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Dinosaurs faced global warming, elevated mercury levels, fossil shells show

By
Brooks Hays
A global survey of mollusk shells revealed evidence of both warming ocean temperatures and mercury contamination around the time of the disappearance of the dinosaurs. Photo by Sierra V. Petersen
A global survey of mollusk shells revealed evidence of both warming ocean temperatures and mercury contamination around the time of the disappearance of the dinosaurs. Photo by Sierra V. Petersen

Dec. 16 (UPI) -- Scientists have been trying to figure out what killed off the dinosaurs for decades. Most agree the asteroid or comet that struck the Yucatan Peninsula some 66 million years ago, the Chicxulub meteorite, played a significant role in snuffing them out, but the significance of the Deccan Traps eruptions has puzzled scientists.

Now, new research -- published Monday in the journal Nature Communications -- suggests the volcanic activity had a significant impact on Earth's climate, and perhaps, on the dinosaurs, too.

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Researchers performed a global survey of ancient marine mollusk shells, revealing the chemical signatures of mercury contamination and ocean warming. The signatures match the timing of the Deccan Traps eruptions.

Scientists compared the ancient shells with freshwater clam shells collected near a mercury contamination site in Virginia's Shenandoah Valley. The chemical signatures matched.

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"For the first time, we can provide insights into the distinct climatic and environmental impacts of Deccan Traps volcanism by analyzing a single material," lead study author Kyle Meyer, researcher at the University of Michigan, said in a news release. "It was incredibly surprising to see that the exact same samples where marine temperatures showed an abrupt warming signal also exhibited the highest mercury concentrations, and that these concentrations were of similar magnitude to a site of significant modern industrial mercury contamination."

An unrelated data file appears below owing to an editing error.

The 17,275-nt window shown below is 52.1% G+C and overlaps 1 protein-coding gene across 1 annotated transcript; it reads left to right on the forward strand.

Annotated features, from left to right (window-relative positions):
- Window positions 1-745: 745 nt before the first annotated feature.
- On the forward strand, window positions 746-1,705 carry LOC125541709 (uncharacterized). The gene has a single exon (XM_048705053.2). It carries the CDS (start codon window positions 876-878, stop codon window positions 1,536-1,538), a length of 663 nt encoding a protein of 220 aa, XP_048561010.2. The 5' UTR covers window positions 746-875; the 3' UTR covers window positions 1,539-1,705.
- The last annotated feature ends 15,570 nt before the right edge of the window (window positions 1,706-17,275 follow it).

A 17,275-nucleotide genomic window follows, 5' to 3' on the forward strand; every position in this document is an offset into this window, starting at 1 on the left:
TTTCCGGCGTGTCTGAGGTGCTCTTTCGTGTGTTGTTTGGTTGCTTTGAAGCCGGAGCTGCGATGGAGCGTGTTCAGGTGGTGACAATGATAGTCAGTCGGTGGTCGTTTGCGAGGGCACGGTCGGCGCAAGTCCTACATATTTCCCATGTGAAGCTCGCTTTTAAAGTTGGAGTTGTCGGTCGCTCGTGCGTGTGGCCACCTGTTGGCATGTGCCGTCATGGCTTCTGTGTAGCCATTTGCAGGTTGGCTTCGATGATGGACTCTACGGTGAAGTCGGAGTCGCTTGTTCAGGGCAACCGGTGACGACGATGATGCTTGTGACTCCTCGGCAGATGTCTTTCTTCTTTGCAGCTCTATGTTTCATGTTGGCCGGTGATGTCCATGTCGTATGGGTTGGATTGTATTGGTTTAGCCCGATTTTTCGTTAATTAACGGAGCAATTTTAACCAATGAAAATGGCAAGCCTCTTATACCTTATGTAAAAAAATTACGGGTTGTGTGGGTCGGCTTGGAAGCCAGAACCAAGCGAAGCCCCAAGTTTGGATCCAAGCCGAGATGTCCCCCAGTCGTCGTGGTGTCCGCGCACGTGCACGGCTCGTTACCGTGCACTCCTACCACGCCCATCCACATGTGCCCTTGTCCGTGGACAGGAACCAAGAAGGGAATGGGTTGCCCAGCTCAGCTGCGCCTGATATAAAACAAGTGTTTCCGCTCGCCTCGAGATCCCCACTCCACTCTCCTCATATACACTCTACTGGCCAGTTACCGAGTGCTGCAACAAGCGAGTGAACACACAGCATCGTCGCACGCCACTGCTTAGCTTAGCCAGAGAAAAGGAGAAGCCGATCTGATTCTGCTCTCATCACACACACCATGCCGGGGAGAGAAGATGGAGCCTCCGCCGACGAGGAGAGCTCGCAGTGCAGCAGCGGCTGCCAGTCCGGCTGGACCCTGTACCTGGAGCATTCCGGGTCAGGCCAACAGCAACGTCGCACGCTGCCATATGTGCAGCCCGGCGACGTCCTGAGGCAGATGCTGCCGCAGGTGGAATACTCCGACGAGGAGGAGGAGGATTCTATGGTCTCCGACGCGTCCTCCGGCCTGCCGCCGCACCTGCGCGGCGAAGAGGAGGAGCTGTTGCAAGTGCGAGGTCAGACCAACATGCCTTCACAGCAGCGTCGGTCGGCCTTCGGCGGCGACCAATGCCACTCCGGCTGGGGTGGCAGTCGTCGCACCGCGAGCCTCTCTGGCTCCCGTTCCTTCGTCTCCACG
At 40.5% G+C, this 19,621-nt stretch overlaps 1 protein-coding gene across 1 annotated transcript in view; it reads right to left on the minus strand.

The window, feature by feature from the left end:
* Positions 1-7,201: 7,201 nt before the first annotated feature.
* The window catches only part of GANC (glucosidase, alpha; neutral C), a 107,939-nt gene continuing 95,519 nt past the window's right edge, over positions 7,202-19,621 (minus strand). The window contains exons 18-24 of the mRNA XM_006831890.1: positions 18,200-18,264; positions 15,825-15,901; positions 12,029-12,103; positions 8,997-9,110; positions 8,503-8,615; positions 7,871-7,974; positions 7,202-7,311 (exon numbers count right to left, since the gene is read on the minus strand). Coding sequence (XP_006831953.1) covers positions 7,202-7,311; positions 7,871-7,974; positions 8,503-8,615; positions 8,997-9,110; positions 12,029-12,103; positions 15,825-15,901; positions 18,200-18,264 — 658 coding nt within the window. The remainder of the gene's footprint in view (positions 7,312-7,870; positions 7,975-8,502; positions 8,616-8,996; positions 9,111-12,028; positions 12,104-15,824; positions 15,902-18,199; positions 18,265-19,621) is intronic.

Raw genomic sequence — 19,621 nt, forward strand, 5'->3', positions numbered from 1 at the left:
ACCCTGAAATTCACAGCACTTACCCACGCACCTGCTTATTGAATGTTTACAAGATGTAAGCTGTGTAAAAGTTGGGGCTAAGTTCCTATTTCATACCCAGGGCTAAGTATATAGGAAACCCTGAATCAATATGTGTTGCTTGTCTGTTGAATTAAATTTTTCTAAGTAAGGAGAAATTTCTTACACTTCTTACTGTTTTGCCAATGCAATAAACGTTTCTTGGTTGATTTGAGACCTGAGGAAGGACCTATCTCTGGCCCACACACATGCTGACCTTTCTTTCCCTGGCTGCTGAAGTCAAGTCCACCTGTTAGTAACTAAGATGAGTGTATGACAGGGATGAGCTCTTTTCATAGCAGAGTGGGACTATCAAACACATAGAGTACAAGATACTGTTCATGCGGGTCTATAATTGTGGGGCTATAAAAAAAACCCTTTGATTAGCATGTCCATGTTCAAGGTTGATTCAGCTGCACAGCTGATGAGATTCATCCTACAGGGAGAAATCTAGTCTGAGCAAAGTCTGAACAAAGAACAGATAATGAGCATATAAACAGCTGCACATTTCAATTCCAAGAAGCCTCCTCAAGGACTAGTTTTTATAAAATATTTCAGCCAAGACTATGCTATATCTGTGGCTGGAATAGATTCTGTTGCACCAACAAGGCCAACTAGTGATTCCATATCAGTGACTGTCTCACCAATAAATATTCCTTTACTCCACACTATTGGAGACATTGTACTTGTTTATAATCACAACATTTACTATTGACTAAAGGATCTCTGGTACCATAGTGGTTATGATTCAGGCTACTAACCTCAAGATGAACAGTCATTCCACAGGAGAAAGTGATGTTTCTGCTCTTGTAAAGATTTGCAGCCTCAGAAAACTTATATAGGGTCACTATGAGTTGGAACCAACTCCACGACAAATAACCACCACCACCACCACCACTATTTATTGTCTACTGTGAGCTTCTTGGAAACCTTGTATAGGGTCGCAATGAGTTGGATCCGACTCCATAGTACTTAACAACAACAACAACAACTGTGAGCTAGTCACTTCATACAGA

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Mercury is produced naturally, but it's also a byproduct of many industrial processes, including mining and coal power production. Coal plants in Virginia are responsible for the mercury contamination in Virginia's South River, where residents are warned not to drink the water or eat the river's fish.

"The modern site has a fishing ban for humans because of high mercury levels. So, imagine the environmental impact of having this level of mercury contamination globally for tens to hundreds of thousands of years," said Michigan geochemist Sierra Petersen.

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Meyer led the marine mollusk survey as part of his doctoral work at Michigan. Petersen served as his advisor.

Previous studies have linked the Chicxulub meteorite with a bout of global volcanic activity, including the eruption of India's Deccan Traps.

Now, researchers have found evidence that the volcanic activity resulted in rising global temperatures and mercury levels.

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Scientists have previously found evidence of mercury contamination in ancient sediment layers, but struggled to link the contamination with climate change. The fossil survey allowed researchers to locate evidence of the two phenomena in the same place -- fossilized biomineral remains.

"Mercury anomalies had been documented in sediments but never before in shells. Having the ability to reconstruct both climate and a volcanism indicator in the exact same materials helps us circumvent lots of problems related to relative dating," said Petersen. "So, one of the big firsts in this study is the technical proof of concept."

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